Telecoms masts and a landowner’s right to redevelop
03 / 10 / 2019
While the new Electronic Communications Code (introduced by the Digital Economy Act 2017) is intended to ensure that telecommunications operators are able to provide the public with “a choice of high quality electronic communications services”, it does so at the expense of landowners. Not only are the operators entitled to apply to the Upper Tribunal (Lands Chamber) for an order imposing an agreement to install equipment on the land of a reluctant owner, but the rent payable under the agreement will reflect the value of the land for other uses, but not for what is likely to be the more valuable use for the purposes of an electronic communications network. Therefore, it is unsurprising that a landowner may be reluctant to have telecommunications equipment installed on its property.
The grounds for resisting an agreement being imposed are limited, but there is provision that an agreement will not be imposed if the land owner intends to redevelop all or part of its land or any neighbouring land and could not reasonably do so if the order imposing the agreement were made. However, it has been made clear by the Tribunal that a scheme devised purely as an attempt to defeat a claim for Code rights will not succeed.
In the recent case of EE Ltd and Hutchison 3G UK Ltd v The Mayor and Burgesses of the London Borough of Islington  UKUT 0053 (LC), the parties had been unable to agree terms for new leases of existing telecommunication sites and the operators applied to the Tribunal for Code rights to be imposed. The landowner sought to oppose the application on the basis that it intended to redevelop the land. The proposed redevelopment involved replacing the operators’ masts with taller masts and to install fixed access broadband, to enable the landowner’s estate to benefit from a better broadband service, as well as the wider choice of mobile service. The landowner’s estate comprised some 5,600 acres and included farmland, forest, some housing, two hotels and other commercial premises with about 250 people living or working on the estate. Planning permission had been obtained in respect of one of the sites and agreement in principle reached with the provider of a superfast broadband service to be installed for the estate.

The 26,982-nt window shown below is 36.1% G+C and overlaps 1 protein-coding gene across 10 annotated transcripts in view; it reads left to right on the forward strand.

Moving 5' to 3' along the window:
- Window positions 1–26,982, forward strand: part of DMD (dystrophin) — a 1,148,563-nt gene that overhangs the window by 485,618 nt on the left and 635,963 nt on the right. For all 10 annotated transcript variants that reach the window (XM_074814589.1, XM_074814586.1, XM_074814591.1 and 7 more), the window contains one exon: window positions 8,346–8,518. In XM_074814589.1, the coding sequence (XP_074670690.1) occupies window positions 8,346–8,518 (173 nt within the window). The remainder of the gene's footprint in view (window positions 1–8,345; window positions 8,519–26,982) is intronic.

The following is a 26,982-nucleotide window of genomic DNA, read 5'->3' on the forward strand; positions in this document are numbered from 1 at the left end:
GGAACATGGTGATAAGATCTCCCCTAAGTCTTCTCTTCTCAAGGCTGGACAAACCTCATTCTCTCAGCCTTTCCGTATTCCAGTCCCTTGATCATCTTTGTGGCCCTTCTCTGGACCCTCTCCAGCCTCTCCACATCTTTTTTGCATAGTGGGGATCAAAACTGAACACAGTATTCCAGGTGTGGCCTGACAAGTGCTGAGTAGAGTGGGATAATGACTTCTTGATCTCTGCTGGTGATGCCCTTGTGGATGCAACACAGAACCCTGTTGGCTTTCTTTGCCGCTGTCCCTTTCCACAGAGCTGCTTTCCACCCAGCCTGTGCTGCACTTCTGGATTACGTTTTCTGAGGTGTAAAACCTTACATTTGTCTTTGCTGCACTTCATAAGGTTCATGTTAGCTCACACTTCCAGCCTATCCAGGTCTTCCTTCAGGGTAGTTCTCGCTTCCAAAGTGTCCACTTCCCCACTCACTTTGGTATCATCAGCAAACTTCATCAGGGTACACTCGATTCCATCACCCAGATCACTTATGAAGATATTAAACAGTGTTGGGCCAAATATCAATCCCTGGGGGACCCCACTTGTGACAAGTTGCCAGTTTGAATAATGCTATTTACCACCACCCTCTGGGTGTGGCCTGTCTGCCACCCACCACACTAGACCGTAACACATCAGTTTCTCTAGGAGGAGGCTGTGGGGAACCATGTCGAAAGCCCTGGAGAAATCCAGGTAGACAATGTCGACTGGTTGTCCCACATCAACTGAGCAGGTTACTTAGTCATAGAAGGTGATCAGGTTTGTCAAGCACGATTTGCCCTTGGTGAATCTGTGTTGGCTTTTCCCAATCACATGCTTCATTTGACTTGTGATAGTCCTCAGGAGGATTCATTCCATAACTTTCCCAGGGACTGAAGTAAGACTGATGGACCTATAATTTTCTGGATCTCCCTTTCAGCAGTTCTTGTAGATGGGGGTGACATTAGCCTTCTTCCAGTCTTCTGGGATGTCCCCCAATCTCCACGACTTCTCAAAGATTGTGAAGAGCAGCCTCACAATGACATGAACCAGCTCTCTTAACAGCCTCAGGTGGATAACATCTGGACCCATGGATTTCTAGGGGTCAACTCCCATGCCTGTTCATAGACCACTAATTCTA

However, while the landowner was able to establish that, objectively, it had the intention to redevelop, having obtained planning permission and having sufficient resources to carry out the scheme, it did not pass the subjective test of a firm, settled and unconditional intention to carry out the redevelopment. There was doubt as to whether the scheme was necessarily the way to solve any problem of broadband on the estate. Having analysed the figures, the Tribunal concluded that the scheme would be unprofitable and considered it to be wholly implausible that the landowner would waste resources on it. Further, the Tribunal concluded that the landowner’s claims were conceived in order to defeat the claim for Code rights and, therefore, the ground of opposition failed.
The decision reflects the position under Landlord and Tenant Act 1954, in the case of a landlord of business premises opposing the grant of a new tenancy on the ground of redevelopment. It was established in the recent case of S Frances Ltd v The Cavendish Hotel (London) Ltd  UKSC 62 that an intention that was conditional on whether the tenant chose to assert its claim to a new tenancy was not the fixed and settled intention required by the 1954 Act and as a consequence, the landlord’s opposition failed.